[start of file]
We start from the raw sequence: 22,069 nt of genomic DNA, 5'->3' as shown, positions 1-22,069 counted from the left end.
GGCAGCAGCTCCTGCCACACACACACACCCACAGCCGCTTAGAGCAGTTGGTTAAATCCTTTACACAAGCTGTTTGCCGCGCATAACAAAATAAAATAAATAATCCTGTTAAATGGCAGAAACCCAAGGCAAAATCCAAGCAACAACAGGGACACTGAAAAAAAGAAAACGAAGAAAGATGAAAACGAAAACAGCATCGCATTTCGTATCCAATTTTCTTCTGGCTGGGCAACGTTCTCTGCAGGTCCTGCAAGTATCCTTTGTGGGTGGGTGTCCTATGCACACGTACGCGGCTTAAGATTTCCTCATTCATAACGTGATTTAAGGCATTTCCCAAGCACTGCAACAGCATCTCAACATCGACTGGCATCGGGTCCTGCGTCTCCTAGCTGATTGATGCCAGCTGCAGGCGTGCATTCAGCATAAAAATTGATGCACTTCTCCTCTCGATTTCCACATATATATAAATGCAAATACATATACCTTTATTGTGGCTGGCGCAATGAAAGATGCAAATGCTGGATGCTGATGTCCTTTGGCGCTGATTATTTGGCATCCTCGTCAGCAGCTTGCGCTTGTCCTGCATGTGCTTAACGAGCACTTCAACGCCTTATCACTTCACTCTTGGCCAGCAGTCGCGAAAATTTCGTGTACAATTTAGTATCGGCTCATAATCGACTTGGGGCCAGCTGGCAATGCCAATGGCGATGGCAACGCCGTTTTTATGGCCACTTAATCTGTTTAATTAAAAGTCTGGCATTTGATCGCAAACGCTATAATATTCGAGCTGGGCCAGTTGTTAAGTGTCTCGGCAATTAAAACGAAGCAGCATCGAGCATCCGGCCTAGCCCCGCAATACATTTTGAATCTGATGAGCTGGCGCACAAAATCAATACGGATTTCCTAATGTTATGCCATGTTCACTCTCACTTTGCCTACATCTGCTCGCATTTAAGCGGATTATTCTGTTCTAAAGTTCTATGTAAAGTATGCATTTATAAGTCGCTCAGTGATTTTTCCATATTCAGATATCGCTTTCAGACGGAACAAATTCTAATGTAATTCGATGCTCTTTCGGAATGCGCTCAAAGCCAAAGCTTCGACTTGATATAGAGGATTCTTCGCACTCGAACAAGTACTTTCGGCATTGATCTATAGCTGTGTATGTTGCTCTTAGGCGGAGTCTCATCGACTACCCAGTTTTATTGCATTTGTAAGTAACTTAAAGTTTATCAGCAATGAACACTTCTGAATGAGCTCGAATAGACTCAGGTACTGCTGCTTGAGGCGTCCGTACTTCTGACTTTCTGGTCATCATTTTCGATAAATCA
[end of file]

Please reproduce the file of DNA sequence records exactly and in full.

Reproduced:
We start from the raw sequence: 22,069 nt of genomic DNA, 5'->3' as shown, positions 1-22,069 counted from the left end.
GGCAGCAGCTCCTGCCACACACACACACCCACAGCCGCTTAGAGCAGTTGGTTAAATCCTTTACACAAGCTGTTTGCCGCGCATAACAAAATAAAATAAATAATCCTGTTAAATGGCAGAAACCCAAGGCAAAATCCAAGCAACAACAGGGACACTGAAAAAAAGAAAACGAAGAAAGATGAAAACGAAAACAGCATCGCATTTCGTATCCAATTTTCTTCTGGCTGGGCAACGTTCTCTGCAGGTCCTGCAAGTATCCTTTGTGGGTGGGTGTCCTATGCACACGTACGCGGCTTAAGATTTCCTCATTCATAACGTGATTTAAGGCATTTCCCAAGCACTGCAACAGCATCTCAACATCGACTGGCATCGGGTCCTGCGTCTCCTAGCTGATTGATGCCAGCTGCAGGCGTGCATTCAGCATAAAAATTGATGCACTTCTCCTCTCGATTTCCACATATATATAAATGCAAATACATATACCTTTATTGTGGCTGGCGCAATGAAAGATGCAAATGCTGGATGCTGATGTCCTTTGGCGCTGATTATTTGGCATCCTCGTCAGCAGCTTGCGCTTGTCCTGCATGTGCTTAACGAGCACTTCAACGCCTTATCACTTCACTCTTGGCCAGCAGTCGCGAAAATTTCGTGTACAATTTAGTATCGGCTCATAATCGACTTGGGGCCAGCTGGCAATGCCAATGGCGATGGCAACGCCGTTTTTATGGCCACTTAATCTGTTTAATTAAAAGTCTGGCATTTGATCGCAAACGCTATAATATTCGAGCTGGGCCAGTTGTTAAGTGTCTCGGCAATTAAAACGAAGCAGCATCGAGCATCCGGCCTAGCCCCGCAATACATTTTGAATCTGATGAGCTGGCGCACAAAATCAATACGGATTTCCTAATGTTATGCCATGTTCACTCTCACTTTGCCTACATCTGCTCGCATTTAAGCGGATTATTCTGTTCTAAAGTTCTATGTAAAGTATGCATTTATAAGTCGCTCAGTGATTTTTCCATATTCAGATATCGCTTTCAGACGGAACAAATTCTAATGTAATTCGATGCTCTTTCGGAATGCGCTCAAAGCCAAAGCTTCGACTTGATATAGAGGATTCTTCGCACTCGAACAAGTACTTTCGGCATTGATCTATAGCTGTGTATGTTGCTCTTAGGCGGAGTCTCATCGACTACCCAGTTTTATTGCATTTGTAAGTAACTTAAAGTTTATCAGCAATGAACACTTCTGAATGAGCTCGAATAGACTCAGGTACTGCTGCTTGAGGCGTCCGTACTTCTGACTTTCTGGTCATCATTTTCGATAAATCA